Hm, wrote a template function that solves A*B/C (about 31 LOC) and made a specialized for int that just uses long long as the temporaries. However, my tests show them to be the same speed, and the specialization might not be portable. Should I leave the specialization or remove it?
@WTP I'm checking the spec, but I think I used the words I meant to. In the case that the data is a primitive, then default-initialized is uninitialized, but in the case that it's not, it calls the default constructor.
@WTP § 8.5\6: "To default-initialize an object of type T means: — if T is a (possibly cv-qualified) class type (Clause 9), the default constructor for T is called (and the initialization is ill-formed if T has no accessible default constructor); — if T is an array type, each element is default-initialized; — otherwise, no initialization is performed."
I have a checkGLerror() function that returns bool but prints a useful message if there was an error, designed to live inside an assert so that you get the real line number to look at in the assertion failure
The compiler doesn't know which base-class' visit function to call. See this question of mine. As such, as you correctly said, you need to make the functions available in the visitor class with using declarations. Sadly, you can't just use using visitor_base<T>::visit...;, as that is not a ...
I was just wondering how disastrous integer overflow really is. Take the following example program:
int a = 46341;
int b = a * a;
std::cout << "hello world\n";
Since a * a overflows on 32 bit platforms, and integer overflow triggers u...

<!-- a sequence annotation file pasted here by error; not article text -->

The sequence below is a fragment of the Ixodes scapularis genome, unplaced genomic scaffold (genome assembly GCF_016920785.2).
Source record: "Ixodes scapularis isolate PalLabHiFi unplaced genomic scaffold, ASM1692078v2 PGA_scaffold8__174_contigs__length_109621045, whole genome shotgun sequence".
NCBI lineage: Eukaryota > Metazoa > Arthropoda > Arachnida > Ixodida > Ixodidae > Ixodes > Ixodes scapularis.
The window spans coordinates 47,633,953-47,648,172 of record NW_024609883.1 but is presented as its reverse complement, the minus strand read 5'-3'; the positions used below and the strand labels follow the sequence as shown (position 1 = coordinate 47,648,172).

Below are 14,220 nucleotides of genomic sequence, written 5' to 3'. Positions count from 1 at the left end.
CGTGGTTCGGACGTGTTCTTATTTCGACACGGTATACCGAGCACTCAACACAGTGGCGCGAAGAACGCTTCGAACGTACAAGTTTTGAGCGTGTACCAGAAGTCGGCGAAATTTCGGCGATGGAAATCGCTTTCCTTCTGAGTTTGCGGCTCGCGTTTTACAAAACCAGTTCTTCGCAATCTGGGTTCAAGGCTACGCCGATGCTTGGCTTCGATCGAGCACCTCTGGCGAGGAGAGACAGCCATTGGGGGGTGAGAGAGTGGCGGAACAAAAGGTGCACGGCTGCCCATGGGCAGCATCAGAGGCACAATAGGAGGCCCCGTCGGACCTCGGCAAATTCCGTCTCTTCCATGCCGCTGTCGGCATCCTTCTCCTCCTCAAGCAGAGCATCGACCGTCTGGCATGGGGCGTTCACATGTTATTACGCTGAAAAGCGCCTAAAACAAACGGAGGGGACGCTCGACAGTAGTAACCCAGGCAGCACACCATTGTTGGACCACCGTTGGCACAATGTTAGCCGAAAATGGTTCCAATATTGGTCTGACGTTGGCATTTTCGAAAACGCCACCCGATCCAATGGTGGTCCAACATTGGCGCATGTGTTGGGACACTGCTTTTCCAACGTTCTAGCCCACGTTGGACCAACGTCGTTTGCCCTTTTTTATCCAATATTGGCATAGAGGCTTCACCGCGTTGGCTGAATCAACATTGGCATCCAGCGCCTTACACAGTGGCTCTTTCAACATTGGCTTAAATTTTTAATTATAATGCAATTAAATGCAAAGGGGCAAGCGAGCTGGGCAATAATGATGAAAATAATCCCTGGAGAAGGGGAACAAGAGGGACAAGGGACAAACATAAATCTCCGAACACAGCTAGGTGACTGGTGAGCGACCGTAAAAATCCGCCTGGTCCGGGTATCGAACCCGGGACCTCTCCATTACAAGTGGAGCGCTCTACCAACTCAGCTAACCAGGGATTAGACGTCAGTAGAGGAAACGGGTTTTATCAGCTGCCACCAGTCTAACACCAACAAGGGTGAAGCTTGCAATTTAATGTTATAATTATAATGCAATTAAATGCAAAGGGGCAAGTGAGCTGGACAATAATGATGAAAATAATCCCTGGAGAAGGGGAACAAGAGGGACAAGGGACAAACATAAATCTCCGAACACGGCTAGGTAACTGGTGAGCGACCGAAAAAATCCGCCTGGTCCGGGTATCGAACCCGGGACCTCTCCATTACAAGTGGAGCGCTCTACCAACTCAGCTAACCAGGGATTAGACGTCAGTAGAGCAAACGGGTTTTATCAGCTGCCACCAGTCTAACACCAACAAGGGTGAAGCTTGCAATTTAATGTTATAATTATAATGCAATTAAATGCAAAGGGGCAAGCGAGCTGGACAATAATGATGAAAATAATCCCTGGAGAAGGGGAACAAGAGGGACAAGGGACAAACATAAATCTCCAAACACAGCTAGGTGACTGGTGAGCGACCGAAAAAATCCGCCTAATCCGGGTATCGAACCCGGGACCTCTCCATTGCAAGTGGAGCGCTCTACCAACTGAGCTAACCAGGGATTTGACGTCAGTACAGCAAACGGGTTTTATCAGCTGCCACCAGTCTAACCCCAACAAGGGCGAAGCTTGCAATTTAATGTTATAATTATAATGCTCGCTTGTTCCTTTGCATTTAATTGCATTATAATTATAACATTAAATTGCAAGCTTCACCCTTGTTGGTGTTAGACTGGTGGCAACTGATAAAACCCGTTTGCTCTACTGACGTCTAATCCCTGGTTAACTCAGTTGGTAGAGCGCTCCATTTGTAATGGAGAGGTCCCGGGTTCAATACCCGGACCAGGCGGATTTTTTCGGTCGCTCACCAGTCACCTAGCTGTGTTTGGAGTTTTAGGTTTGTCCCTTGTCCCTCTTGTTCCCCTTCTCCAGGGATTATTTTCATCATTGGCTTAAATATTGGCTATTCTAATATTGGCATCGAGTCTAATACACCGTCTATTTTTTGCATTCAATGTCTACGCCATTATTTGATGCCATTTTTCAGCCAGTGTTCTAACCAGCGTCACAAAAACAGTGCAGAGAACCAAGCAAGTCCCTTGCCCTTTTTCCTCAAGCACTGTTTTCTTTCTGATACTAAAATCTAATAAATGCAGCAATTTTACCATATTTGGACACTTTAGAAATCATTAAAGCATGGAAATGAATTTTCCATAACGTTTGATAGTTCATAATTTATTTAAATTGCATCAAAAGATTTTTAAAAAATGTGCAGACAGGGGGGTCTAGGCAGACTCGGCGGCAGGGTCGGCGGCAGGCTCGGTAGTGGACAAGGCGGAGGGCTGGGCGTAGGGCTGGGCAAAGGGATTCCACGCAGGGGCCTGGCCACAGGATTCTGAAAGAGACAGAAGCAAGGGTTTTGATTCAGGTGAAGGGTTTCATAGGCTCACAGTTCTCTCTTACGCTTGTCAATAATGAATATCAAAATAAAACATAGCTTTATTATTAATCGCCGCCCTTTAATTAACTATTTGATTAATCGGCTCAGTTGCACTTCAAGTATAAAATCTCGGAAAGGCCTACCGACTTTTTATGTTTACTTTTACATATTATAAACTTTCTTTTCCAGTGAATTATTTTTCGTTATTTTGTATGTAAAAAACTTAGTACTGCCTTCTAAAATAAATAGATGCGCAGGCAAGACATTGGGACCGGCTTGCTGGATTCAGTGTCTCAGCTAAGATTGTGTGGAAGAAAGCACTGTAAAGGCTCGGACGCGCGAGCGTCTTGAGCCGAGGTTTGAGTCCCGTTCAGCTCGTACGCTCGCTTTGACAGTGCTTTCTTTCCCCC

Only one element in the container can have the key property similar to how rdbms will not allow you to declare
more than one primary key on a table.
Example follows using a vector ( please consider using any other container ( std or boost ) that can accomplish the task
Should I use
std::sort(numbers.begin(), numbers.end(), std::greater<int>());
std::sort(numbers.rbegin(), numbers.rend()); // note: reverse iterators
to sort a vector in descending order? Are there any benefits/drawbacks with one approach or the other?
As pointed out by @Xeo in the comments (I actually brought it up in the C++ chat first):
Undefined behavior really means it and it can hit you when you least expect it.
The best example of this is here: GCC Fail? Or Undefined Behavior?
On x86, signed integer overflow is just a simple wrap-arou...
The book made the mistake of confusing typing mechanics with scope mechanics.
A Value type is not a reference type. It's data is copied when you call a method using it as an argument (without ref or out).
Value types will live on the stack in the scope of a method, rather than on the heap as a re...
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Answer to the Ultimate Question of Life, the Universe, and Everything ...